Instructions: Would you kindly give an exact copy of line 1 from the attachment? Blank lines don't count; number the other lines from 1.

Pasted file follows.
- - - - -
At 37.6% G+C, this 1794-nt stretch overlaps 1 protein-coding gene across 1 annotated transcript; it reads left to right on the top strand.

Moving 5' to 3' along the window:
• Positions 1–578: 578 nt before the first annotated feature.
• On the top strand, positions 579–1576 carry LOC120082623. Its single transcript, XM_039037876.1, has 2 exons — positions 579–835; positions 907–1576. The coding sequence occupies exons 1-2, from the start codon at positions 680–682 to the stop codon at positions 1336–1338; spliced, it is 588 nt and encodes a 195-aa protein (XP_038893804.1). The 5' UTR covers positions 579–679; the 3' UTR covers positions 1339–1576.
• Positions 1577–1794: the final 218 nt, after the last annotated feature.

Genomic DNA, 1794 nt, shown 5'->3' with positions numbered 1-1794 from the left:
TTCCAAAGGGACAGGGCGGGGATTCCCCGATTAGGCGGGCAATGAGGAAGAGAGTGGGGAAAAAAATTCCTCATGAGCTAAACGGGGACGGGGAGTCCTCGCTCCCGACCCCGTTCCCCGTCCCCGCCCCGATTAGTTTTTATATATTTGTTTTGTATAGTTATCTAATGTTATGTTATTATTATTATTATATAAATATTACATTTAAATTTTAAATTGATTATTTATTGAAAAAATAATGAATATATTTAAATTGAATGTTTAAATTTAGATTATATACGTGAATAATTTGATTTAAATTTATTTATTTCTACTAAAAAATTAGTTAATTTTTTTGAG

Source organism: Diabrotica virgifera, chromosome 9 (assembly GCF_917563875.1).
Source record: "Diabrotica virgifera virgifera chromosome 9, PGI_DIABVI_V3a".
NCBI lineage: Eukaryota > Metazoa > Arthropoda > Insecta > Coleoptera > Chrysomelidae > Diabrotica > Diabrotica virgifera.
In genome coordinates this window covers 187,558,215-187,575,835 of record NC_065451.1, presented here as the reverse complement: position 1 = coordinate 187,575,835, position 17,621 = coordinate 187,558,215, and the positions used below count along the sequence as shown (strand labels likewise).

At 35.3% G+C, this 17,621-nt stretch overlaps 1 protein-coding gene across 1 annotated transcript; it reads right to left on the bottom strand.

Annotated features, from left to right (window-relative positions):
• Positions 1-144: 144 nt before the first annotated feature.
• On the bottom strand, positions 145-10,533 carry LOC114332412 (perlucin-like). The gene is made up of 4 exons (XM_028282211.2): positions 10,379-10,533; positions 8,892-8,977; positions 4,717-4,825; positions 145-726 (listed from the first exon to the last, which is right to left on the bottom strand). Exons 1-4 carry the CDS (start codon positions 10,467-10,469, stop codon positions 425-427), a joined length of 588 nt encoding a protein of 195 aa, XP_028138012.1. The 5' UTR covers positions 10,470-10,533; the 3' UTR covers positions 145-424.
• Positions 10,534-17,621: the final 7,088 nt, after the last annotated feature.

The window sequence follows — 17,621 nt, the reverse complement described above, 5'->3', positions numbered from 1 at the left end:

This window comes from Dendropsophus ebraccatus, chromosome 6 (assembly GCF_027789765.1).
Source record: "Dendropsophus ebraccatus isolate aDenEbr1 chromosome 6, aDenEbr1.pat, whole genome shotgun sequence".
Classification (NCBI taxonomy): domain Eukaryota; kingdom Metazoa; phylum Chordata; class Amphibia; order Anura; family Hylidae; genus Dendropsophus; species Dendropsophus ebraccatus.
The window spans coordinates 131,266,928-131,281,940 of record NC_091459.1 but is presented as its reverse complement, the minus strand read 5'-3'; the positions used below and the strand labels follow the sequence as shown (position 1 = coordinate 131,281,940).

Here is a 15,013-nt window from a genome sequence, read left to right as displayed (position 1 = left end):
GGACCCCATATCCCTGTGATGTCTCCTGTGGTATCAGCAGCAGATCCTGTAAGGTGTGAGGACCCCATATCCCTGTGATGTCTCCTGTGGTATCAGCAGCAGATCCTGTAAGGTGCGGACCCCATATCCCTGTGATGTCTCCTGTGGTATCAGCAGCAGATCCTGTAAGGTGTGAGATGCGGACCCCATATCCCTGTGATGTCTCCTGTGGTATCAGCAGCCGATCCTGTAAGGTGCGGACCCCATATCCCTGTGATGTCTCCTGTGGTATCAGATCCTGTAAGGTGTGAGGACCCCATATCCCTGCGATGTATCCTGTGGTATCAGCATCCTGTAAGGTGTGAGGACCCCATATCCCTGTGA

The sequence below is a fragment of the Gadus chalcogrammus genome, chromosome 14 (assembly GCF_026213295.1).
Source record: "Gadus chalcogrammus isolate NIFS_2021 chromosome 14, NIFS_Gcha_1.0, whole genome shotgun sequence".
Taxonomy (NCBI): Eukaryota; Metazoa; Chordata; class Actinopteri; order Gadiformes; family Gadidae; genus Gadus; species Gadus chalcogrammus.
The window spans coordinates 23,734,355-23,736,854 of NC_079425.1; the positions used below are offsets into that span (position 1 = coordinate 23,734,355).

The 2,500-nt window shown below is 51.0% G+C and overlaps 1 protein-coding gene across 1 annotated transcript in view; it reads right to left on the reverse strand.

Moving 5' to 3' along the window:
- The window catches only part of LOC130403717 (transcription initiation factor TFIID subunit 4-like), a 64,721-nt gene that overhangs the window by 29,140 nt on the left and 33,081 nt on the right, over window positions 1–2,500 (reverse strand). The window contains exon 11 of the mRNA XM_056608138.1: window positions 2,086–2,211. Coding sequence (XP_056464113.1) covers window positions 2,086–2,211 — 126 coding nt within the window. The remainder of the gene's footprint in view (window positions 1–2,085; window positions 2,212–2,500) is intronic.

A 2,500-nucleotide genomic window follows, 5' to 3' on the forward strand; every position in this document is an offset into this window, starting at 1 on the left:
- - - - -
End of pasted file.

At 37.6% G+C, this 1794-nt stretch overlaps 1 protein-coding gene across 1 annotated transcript; it reads left to right on the top strand.